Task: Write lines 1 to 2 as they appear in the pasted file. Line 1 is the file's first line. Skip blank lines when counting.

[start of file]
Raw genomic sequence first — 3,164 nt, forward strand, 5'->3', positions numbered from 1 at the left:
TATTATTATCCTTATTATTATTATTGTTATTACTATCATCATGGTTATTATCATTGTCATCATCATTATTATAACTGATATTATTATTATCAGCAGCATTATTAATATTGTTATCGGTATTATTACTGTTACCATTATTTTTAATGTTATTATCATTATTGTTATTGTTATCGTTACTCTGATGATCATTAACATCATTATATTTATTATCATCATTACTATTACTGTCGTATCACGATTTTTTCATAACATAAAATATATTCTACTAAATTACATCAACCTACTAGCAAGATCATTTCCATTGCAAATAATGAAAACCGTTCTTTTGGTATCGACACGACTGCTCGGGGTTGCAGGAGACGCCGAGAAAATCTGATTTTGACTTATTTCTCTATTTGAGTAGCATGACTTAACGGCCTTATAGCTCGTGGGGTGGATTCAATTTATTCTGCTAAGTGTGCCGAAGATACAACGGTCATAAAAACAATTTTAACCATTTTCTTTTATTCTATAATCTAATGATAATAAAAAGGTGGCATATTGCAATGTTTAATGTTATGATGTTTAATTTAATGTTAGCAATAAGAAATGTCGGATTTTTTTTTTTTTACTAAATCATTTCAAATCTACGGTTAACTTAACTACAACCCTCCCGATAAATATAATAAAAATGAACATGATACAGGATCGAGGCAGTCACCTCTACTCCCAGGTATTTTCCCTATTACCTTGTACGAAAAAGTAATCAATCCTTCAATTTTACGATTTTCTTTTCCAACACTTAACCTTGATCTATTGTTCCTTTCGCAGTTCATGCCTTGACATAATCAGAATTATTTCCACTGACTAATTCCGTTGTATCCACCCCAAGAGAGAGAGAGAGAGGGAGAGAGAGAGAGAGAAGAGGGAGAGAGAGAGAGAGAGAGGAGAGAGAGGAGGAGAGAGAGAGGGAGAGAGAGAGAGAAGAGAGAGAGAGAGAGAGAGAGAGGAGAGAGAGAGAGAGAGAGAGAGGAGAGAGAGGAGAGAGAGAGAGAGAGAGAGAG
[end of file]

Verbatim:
Raw genomic sequence first — 3,164 nt, forward strand, 5'->3', positions numbered from 1 at the left:
TATTATTATCCTTATTATTATTATTGTTATTACTATCATCATGGTTATTATCATTGTCATCATCATTATTATAACTGATATTATTATTATCAGCAGCATTATTAATATTGTTATCGGTATTATTACTGTTACCATTATTTTTAATGTTATTATCATTATTGTTATTGTTATCGTTACTCTGATGATCATTAACATCATTATATTTATTATCATCATTACTATTACTGTCGTATCACGATTTTTTCATAACATAAAATATATTCTACTAAATTACATCAACCTACTAGCAAGATCATTTCCATTGCAAATAATGAAAACCGTTCTTTTGGTATCGACACGACTGCTCGGGGTTGCAGGAGACGCCGAGAAAATCTGATTTTGACTTATTTCTCTATTTGAGTAGCATGACTTAACGGCCTTATAGCTCGTGGGGTGGATTCAATTTATTCTGCTAAGTGTGCCGAAGATACAACGGTCATAAAAACAATTTTAACCATTTTCTTTTATTCTATAATCTAATGATAATAAAAAGGTGGCATATTGCAATGTTTAATGTTATGATGTTTAATTTAATGTTAGCAATAAGAAATGTCGGATTTTTTTTTTTTTACTAAATCATTTCAAATCTACGGTTAACTTAACTACAACCCTCCCGATAAATATAATAAAAATGAACATGATACAGGATCGAGGCAGTCACCTCTACTCCCAGGTATTTTCCCTATTACCTTGTACGAAAAAGTAATCAATCCTTCAATTTTACGATTTTCTTTTCCAACACTTAACCTTGATCTATTGTTCCTTTCGCAGTTCATGCCTTGACATAATCAGAATTATTTCCACTGACTAATTCCGTTGTATCCACCCCAAGAGAGAGAGAGAGAGGGAGAGAGAGAGAGAGAAGAGGGAGAGAGAGAGAGAGAGAGGAGAGAGAGGAGGAGAGAGAGAGGGAGAGAGAGAGAGAAGAGAGAGAGAGAGAGAGAGAGAGGAGAGAGAGAGAGAGAGAGAGAGGAGAGAGAGGAGAGAGAGAGAGAGAGAGAGAG